Nexsan Announces Unity NV6000

Nexsan recently announced the Nexsan Unity NV6000. I had the chance to speak to Andy Hill about it, and thought I’d share some thoughts here.

 

What Is It?

[image courtesy of Nexsan]

I’ve said it before, and I’ll say it again … in the immortal words of Silicon Valley: “It’s a box”. And a reasonably powerful one at that, coming loaded with the following specifications.

Supported Protocols SAN (Fibre Channel, iSCSI), NAS (NFS, SMB 1.0 to 3.0, FTP), Object (S3)
Disk Bays | Rack U 60 | 4U
Maximum Drives with Expansion 180
Maximum Raw Capacity (chassis | total) 1.12 PB Raw | 3.36 PB Raw
System Memory (DRAM) per controller up to 128GB
FASTier 2.5″ SSD Drives (TB) 1.92 | 3.84 | 7.68 | 15.36
3.5” 7.2K SAS Drives (TB) 4 | 6 | 8 | 10 | 12 | 14 | 16 | 18 | 20
2.5″ NVME 1DWPD SSDs (TB) N/A
Host Connectivity 16/32Gb FC | 10/25/40/100 GbE
Max CIFS | NFS File Systems 512
Data Protection: Immutable Snapshots, S3 Object-Locking, and optional Unbreakable Backup.

It’s a dual-controller platform, with each controller containing 2x Intel Xeon Silver CPUs and a 12Gb/s SAS backplane. Note that you get access to the following features included as part of the platform license:

  • Nexsan’s FASTier® Caching – Use solid-state to accelerate the performance of the underlying spinning disks
  • Nexsan Unity software version 7.0, with important enhancements to power, enterprise-class security, compliance, and ransomware protection
  • Enhanced Performance – Up to 100,000 IOPs
  • Third-Party Software Support – Windows VSS, VMware, VAAI, Commvault, Veeam Ready Repository, and more
  • Multi-Protocol Support – SAN (Fibre Channel, iSCSI), NAS (NFS, CIF, SMB1 to SMB3, FTP), Object (S3), 16/32GB FC, 10/25/40/100 GbE
  • High Availability – No single point-of-failure architecture with dual redundant storage controllers, redundant power supplies and RAID

 

Other Features

Snapshot Immutability

The snapshot immutability claim caught my eye, as immutable means a lot of things to a lot of people. Hill mentioned that the snapshot IP used on Unity was developed in-house by Nexsan and isn’t the patched together solution that some other vendors promote as an immutable solution. There are some other smarts within Unity that should give users comfort that data can’t be easily gotten at. Once you’ve set retention periods for snapshots, for example, you can’t log in to the platform and the set the date forward and have those snapshots expire. The object storage componet also supports S3 Object Lock, which is good news for punters looking to take advantage of this feature.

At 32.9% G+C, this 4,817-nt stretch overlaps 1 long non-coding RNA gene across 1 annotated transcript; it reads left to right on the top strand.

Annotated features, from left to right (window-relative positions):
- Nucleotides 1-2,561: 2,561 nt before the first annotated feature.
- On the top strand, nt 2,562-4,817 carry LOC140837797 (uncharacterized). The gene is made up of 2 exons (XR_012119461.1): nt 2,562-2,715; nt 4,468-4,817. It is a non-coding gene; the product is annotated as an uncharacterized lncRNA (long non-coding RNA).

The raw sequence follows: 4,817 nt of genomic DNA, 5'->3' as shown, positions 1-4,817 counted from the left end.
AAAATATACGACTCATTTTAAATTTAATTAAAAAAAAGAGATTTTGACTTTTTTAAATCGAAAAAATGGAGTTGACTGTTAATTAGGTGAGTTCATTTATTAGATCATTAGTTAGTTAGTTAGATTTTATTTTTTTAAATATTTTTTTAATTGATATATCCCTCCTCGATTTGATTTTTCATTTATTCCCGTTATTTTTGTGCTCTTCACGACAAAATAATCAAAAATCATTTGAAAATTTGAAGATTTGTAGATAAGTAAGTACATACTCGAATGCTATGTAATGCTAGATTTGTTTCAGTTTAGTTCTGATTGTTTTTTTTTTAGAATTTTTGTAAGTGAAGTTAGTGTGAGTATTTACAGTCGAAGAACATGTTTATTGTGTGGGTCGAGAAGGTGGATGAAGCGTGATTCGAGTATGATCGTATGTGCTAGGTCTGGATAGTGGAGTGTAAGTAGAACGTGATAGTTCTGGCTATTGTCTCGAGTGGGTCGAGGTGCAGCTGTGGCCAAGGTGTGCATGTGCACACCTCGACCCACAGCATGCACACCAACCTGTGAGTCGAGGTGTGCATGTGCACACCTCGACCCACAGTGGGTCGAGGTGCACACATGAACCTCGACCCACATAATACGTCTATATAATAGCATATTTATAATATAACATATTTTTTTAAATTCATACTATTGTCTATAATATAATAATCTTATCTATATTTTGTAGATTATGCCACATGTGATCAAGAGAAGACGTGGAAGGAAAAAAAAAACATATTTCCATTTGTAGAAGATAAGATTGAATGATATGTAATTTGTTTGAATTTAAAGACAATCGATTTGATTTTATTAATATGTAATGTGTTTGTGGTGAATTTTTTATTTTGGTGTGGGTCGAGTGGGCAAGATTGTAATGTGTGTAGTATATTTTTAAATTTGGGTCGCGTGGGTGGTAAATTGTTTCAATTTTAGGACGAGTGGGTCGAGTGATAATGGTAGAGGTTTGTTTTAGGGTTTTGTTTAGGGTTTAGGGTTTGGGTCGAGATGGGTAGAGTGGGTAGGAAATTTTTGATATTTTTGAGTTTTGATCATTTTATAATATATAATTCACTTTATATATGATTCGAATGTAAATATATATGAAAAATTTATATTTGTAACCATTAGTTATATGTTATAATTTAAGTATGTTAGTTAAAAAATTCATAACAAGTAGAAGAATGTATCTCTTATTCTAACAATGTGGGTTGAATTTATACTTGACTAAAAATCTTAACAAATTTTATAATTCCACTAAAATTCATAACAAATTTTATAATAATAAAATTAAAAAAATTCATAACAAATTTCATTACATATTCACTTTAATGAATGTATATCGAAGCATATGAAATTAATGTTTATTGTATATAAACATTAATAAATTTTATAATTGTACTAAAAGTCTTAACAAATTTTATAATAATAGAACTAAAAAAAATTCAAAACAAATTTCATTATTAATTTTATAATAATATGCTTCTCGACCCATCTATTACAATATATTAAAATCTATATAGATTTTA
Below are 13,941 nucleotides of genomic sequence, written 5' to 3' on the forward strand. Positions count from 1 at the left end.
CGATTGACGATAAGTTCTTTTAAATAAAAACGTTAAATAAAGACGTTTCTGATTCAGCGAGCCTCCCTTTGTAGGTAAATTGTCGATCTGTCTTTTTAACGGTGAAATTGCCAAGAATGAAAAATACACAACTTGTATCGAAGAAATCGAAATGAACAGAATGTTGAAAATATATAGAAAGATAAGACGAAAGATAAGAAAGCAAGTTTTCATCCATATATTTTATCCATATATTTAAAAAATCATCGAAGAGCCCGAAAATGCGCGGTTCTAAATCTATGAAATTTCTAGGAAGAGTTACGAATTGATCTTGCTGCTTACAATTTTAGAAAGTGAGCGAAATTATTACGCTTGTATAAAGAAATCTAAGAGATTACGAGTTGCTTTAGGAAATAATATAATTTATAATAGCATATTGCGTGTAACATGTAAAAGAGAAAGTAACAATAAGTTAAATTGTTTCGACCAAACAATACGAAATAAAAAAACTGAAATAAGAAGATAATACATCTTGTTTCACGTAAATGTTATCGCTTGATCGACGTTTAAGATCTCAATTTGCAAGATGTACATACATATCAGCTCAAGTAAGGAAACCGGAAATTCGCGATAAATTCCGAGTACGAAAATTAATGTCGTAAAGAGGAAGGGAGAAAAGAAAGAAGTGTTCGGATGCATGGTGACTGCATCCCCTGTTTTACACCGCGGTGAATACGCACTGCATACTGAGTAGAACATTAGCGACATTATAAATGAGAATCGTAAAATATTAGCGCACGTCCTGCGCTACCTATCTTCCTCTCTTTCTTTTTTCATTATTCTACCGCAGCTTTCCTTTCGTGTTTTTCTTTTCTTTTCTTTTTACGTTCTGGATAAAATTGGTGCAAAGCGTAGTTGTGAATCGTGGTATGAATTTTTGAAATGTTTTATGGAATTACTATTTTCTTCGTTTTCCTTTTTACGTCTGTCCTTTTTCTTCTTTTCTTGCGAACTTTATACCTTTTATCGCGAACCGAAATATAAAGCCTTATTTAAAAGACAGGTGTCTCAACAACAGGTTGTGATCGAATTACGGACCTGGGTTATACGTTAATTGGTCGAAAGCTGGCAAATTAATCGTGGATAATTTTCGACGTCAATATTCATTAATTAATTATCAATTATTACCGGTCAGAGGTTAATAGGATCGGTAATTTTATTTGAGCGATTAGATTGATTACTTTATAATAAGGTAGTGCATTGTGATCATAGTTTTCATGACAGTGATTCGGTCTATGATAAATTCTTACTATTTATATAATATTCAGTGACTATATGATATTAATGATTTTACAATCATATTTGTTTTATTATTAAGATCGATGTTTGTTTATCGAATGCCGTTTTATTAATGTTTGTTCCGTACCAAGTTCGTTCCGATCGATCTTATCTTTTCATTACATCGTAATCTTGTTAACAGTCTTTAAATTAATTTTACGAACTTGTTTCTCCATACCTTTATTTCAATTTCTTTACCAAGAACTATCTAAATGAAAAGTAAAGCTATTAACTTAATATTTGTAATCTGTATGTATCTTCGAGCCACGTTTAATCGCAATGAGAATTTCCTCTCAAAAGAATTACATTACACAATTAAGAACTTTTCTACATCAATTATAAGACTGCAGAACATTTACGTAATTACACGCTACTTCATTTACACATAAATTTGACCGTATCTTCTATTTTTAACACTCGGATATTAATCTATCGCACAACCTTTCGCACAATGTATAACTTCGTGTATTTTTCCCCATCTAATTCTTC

Unified Protocol Support

It’s in the name, and Nexsan has done a good job of incorporating a variety of storage protocols and physical access methods into the Unity platform. There’s File, Block, and Object, and support for both FC and speedy Ethernet as well. In other words, something for everyone.

Assureon Integration

One of the other features I like about the Unity is the integration with Assureon. If you’re unfamiliar with Assureon, you can check it out here. It takes storage security and compliance to another level, and is worth looking into if you have a requirement for things like regulatory compliant storage, the ability to maintain chain of custody, and fun things like that.

 

Thoughts and Further Reading

Who cares about storage arrays any more? A surprising number of people, and with good reason. Some folks still need them in the data centre. And folks are also looking for storage arrays that can do more with less. I think this is where the Nexsan offering excels, with multi-protocol and multi-transport support, along with some decent security chops and an all-inclusive licensing model, it provides for cost-effective storage (thanks to a mix of spinning rust and solid-state drives) that competes well with the solutions that have traditionally dominated the midrange market. Additionally, integration with solutions like Assureon makes this a solution that’s worth a second look, particularly if you’re in the market for object storage with a lower barrier to entry (from a cost and capacity perspective) and the ability to deal with backup data in a secure fashion.

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